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Medical Records

Volume 487: debated on Thursday 29 January 2009

To ask the Secretary of State for Health what legal advice he has received on the issue of access rights to summary care records. (252282)

No legal advice has been sought or received on the specific issue of access rights to summary care records. Summary care records are no different in this respect from any other confidential personal patient information held by national health service organisations. Access rights are set out in statute, most particularly the Data Protection Act 1998 and the Access to Health Records Act 1990.

In the absence of a statutory right of access to information, an individual may only gain access to information where doing so meets the confidentiality requirements established under the common law. Confidentiality requirements are set out in the Department’s publication “Confidentiality: NHS Code of Practice (2003)” which was endorsed by the Information Commissioner, the General Medical Council and the Department’s legal advisers. A copy of the publication has been placed in the Library. In line with these requirements, access to summary care record information is only permitted to clinical staff who have a legitimate relationship with the patient for which consent may be implied, for example because they are providing NHS healthcare or treatment, or who have express consent from the patient for other reasons, for example clinical research. Exceptionally, confidential information may be passed to third parties in accordance with certain specific statutory provisions or where required under court order, or where the public interest is such that both the obligations of confidentiality and the competing public interest in the provision of confidential health services need to be overridden.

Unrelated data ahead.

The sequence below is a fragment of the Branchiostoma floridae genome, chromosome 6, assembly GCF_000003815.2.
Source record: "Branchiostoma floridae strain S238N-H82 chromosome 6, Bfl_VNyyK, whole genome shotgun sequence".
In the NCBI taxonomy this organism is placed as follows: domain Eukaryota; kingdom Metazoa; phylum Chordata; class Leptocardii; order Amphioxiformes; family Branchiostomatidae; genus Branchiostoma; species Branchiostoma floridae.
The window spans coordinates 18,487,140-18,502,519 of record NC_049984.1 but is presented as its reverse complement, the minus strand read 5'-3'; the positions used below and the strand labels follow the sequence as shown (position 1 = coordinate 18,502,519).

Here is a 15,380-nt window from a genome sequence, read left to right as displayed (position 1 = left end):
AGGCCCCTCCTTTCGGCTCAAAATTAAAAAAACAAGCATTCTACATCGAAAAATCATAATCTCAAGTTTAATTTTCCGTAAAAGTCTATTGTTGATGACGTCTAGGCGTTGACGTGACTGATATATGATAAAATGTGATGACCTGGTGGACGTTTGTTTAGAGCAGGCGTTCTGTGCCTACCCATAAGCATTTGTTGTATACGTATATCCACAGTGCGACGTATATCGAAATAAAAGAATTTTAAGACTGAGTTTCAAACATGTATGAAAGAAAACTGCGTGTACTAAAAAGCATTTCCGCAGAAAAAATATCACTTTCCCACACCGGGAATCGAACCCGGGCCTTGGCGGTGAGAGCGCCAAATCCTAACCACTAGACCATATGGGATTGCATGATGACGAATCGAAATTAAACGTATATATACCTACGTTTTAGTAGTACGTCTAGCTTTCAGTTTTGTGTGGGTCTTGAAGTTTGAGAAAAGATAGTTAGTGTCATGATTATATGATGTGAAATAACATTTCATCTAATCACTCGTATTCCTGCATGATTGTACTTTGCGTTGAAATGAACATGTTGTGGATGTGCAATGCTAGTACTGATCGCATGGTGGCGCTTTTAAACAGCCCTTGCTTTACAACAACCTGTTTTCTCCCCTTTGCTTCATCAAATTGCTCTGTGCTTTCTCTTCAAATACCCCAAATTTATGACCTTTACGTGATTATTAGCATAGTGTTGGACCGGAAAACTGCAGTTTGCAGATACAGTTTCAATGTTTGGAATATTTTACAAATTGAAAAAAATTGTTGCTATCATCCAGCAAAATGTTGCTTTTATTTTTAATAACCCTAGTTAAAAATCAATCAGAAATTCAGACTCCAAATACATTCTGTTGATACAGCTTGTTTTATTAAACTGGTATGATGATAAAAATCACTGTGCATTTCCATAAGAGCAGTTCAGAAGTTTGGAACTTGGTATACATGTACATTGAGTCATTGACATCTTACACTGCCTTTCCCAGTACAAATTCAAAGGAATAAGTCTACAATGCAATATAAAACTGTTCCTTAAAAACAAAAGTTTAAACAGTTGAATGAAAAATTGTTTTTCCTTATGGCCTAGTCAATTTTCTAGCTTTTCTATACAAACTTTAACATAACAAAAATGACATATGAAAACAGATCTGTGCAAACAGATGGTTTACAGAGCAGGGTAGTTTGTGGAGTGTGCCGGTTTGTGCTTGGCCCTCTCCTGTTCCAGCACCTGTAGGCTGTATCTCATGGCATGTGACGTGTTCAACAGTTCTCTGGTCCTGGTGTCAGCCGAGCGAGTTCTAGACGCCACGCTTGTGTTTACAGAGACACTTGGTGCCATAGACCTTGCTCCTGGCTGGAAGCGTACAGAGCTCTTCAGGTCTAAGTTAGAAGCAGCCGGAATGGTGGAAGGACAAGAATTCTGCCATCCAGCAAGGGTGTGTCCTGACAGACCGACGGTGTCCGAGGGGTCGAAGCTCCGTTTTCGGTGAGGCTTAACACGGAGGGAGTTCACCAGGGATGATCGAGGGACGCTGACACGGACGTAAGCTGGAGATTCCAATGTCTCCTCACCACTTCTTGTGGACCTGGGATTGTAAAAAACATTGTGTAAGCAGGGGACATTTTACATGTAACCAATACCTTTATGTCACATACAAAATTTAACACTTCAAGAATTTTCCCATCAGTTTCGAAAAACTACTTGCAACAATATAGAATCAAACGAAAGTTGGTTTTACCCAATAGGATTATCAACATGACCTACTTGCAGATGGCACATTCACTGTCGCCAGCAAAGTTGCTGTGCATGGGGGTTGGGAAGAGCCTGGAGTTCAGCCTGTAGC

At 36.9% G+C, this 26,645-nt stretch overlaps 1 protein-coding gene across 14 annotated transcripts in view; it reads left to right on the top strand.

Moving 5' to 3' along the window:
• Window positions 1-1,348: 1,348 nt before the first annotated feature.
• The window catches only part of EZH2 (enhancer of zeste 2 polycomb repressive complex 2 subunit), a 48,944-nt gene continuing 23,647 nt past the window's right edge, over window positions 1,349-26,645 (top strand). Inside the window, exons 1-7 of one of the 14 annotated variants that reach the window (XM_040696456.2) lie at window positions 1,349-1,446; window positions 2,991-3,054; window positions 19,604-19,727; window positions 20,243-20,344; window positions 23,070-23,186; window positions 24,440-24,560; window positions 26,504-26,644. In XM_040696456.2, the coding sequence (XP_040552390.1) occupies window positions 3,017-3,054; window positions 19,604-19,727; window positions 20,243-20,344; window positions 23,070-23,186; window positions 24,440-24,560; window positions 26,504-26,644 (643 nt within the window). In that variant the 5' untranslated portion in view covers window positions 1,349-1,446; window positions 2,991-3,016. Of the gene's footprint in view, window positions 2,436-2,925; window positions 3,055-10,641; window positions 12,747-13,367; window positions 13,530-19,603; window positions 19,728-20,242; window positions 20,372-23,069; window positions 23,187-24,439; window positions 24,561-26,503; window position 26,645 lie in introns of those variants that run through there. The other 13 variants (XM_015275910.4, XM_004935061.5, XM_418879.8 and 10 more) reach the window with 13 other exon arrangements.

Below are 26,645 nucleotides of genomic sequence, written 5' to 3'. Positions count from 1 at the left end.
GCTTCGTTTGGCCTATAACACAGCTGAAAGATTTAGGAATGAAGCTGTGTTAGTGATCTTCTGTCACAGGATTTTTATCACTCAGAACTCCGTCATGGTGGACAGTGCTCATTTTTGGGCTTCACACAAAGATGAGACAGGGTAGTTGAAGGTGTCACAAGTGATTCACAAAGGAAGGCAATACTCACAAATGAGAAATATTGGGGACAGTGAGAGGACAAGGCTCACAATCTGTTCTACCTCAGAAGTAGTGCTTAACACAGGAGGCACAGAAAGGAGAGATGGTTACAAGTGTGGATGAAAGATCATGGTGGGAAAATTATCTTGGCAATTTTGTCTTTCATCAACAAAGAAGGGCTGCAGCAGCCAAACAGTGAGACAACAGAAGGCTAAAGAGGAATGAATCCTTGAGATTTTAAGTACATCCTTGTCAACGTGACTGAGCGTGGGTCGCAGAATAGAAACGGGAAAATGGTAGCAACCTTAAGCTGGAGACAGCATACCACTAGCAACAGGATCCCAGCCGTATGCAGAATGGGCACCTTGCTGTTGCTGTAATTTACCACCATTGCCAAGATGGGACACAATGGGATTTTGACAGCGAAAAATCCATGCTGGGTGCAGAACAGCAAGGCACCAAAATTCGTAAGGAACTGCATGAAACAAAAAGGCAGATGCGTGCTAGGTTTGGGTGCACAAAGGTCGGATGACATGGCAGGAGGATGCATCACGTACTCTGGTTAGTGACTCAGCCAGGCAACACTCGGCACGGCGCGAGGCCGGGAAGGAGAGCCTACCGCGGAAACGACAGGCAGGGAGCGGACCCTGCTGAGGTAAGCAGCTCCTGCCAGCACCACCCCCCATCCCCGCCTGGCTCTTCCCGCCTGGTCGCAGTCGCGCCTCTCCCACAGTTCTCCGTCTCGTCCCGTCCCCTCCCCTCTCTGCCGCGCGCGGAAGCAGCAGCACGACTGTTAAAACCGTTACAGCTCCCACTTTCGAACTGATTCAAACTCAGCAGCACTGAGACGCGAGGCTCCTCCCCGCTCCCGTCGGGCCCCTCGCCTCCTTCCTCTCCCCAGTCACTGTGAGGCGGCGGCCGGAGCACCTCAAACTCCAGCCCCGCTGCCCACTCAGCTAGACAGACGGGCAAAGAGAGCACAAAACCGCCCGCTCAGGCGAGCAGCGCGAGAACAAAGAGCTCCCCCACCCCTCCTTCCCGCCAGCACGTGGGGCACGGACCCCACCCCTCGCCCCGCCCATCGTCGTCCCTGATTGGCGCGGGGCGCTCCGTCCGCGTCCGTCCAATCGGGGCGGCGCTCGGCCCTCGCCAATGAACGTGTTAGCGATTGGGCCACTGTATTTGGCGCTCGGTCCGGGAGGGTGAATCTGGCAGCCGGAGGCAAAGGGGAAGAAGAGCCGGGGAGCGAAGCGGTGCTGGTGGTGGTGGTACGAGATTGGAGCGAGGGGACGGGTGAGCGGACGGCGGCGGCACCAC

To ask the Secretary of State for Health how much money due to each local service provider in respect of delivery of care record systems has been withheld owing to delays in delivery. (252337)

National programme for information technology contracts provide for delay deductions to be paid by the local service provider (LSP) should the LSP fail to achieve certain key milestones. Under these arrangements, some £25.875 million has to date been paid by CSC, some of which has been earned back. Delay deductions have not to date been paid by any other LSP, but those that have been assessed for Fujitsu will be factored into the contract termination arrangements.